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Of the Arab countries in which political unrest has erupted over the past ten months, tiny Bahrain is among the most important to U.S. strategic interests, at least in the short to medium term. With a population of about 1.2 million and a land area smaller than El Paso, Texas, the island state in the Persian Gulf is dwarfed by its closest neighbor, Saudi Arabia, and by major Arab states much better known to Americans, such as Egypt and Iraq. Yet its strategic importance is disproportionate to its size. It is a front-line state in the regional contest for influence between Saudi

Arabia and Iran; and as headquarters of the U.S. Navy’s Fifth Fleet, it is a vital center of U.S. military operations in the Gulf. Since 2002, Bahrain has held the exalted status of “non-NATO ally,” an official designation by Washington that puts it in the same category as Japan, Australia and Israel. And it is one of four Arab countries with which the United States has signed a Free Trade Agreement.

Policy Recommendations 

  1. The Obama administration should send a high-level official to Bahrain in the coming weeks, and during the visit, he or she should make a public statement addressing Bahrain’s human rights violations. Frequent visits in the spring, including by Assistant Secretary Posner in June, were important in demonstrating to the Bahraini government that despite their attempts to present a return to normalcy through the lifting of the emergency law and other conciliatory gestures, the United States continued to watch the human rights situation closely and would raise these issues publicly.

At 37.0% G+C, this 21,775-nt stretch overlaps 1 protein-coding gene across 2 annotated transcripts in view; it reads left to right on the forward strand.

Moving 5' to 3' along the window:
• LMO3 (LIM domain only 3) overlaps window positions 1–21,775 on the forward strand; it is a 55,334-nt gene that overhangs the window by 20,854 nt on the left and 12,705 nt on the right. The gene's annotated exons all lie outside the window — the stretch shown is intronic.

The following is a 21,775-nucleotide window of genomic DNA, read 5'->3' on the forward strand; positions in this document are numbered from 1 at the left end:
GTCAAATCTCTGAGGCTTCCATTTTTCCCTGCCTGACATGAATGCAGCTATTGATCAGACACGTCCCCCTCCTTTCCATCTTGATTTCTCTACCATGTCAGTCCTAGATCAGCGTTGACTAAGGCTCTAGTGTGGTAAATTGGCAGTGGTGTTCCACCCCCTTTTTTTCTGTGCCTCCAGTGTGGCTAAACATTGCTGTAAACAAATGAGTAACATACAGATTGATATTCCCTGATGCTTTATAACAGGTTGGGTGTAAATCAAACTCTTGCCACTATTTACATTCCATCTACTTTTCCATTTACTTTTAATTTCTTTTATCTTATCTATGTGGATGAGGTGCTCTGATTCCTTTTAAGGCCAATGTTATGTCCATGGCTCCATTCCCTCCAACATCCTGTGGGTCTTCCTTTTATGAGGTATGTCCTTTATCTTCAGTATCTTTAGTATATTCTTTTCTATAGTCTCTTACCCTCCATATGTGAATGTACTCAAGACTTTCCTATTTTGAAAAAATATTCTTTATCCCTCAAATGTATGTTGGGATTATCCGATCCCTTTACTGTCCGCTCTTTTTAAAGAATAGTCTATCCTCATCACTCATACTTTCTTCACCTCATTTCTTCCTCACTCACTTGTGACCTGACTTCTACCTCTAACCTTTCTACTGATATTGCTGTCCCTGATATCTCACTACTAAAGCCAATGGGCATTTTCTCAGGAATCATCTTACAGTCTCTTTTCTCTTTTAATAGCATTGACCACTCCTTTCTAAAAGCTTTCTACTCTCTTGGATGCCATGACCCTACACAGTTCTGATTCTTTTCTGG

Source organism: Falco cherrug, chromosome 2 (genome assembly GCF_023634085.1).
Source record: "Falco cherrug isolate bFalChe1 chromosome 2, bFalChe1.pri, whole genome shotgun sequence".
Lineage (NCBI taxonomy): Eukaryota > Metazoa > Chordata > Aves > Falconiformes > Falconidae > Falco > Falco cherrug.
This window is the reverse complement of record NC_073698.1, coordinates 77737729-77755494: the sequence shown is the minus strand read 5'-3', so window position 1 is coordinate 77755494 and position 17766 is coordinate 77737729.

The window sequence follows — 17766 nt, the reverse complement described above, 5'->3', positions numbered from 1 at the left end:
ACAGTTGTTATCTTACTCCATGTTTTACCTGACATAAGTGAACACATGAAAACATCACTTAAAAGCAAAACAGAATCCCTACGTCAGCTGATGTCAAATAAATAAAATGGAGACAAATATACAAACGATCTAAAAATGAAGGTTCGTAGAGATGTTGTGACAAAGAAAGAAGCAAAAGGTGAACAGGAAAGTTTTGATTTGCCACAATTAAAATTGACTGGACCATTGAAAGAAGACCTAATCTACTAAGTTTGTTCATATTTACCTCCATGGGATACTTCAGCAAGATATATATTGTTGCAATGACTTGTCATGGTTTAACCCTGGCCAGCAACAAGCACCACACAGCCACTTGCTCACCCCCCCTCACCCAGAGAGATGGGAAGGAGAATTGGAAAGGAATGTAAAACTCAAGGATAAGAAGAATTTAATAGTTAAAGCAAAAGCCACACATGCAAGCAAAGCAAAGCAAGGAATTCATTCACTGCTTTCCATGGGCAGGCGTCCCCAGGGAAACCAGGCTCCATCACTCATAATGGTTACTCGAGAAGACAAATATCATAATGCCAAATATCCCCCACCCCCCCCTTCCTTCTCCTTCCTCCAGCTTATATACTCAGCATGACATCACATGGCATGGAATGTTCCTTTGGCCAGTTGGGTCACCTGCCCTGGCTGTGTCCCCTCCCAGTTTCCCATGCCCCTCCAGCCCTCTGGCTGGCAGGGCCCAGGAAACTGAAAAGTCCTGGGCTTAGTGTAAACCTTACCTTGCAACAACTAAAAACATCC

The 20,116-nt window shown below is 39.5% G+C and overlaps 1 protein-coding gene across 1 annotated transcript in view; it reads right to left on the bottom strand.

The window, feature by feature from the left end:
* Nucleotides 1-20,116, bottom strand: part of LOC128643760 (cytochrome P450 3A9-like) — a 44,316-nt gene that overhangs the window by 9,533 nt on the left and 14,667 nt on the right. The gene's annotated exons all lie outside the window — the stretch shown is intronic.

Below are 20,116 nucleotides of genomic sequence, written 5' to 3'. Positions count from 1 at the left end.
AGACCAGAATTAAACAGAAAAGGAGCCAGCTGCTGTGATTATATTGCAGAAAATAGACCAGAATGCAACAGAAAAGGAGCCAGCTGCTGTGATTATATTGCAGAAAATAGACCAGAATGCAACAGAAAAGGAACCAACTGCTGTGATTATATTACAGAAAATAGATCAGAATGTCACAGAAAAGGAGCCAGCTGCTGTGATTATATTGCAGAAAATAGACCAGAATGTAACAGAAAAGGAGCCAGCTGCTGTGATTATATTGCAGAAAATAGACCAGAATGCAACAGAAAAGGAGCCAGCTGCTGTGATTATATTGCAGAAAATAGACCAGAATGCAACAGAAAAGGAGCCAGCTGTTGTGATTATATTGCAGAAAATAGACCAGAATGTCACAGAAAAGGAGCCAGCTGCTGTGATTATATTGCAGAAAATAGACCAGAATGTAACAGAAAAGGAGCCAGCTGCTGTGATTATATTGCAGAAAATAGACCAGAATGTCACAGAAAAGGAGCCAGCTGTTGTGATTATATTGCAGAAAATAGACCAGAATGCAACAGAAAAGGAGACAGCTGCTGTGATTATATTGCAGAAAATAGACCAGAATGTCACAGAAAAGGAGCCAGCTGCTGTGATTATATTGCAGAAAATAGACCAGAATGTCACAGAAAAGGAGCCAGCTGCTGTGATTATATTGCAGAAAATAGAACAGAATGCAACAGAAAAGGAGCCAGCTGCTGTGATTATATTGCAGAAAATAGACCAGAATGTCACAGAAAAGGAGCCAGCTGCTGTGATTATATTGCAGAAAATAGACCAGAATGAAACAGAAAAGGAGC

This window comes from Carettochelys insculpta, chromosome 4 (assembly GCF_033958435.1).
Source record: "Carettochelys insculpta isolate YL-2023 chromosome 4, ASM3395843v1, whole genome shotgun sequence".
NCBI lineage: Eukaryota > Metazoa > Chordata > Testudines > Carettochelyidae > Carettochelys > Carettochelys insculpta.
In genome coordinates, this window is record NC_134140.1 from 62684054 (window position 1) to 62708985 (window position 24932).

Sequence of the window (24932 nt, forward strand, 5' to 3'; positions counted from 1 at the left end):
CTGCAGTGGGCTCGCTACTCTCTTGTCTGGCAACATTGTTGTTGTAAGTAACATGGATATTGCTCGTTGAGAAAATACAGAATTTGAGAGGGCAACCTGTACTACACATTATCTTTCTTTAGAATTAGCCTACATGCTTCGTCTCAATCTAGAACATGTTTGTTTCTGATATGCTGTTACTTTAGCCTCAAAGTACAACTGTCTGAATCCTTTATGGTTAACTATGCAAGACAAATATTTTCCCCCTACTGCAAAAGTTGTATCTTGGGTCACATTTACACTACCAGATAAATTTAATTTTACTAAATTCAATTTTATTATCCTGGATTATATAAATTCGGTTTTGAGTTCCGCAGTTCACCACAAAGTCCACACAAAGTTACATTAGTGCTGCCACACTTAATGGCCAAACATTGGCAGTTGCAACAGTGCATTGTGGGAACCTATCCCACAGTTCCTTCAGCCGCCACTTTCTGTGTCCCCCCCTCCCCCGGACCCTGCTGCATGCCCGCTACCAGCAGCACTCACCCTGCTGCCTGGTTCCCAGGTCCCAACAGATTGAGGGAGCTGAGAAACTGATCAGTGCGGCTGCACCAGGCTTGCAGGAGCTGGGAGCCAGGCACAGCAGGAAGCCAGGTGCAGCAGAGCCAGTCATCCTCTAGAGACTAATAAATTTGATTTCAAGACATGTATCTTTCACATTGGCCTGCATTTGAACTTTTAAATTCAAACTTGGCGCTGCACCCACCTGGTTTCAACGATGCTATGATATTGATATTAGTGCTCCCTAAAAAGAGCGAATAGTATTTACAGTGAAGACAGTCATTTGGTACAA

2. The White House and Department of State should continue to raise concerns with both Bahrain and Saudi Arabia in private discussions. The U.S. should press the Bahraini regime to seek meaningful political reform and urge the king to shepherd the prime minister into retirement—a gesture that would signal to the population that progress is possible.
  3. While the United States may be reluctant to single out Bahrain for its human rights violations in public statements given the strategic relationship, the administration should not deliberately avoid mentioning Bahrain when talking broadly about regional developments, particularly in international forums.
  4. The Defense Department should explore and develop alternative locations for Fifth Fleet headquarters, and let the Bahraini government know, discreetly, that this activity is taking place. Bahrain does not want the U.S. Navy to depart, and activity such as this could nudge the regime in a positive direction.
  5. The State Department and Congress should provide sufficient support to the Department of Labor to be able to conduct a thorough and credible investigation into the dismissal of workers and the crackdown on trade unions in Bahrain.
  6. Members of Congress should privately press Bahraini officials either directly or indirectly through the State Department to release prisoners and improve prison conditions. Several members of Congress have already had some success by following up on individual cases through private diplomacy, and this approach should be continued.
  7. Members of Congress should support the Medical Neutrality Protection Act of 2011 that was introduced by Congressman Jim McDermott (D-WA) at the end of July. The bill would require the Secretary of State to maintain and regularly update a list of countries that violate medical neutrality.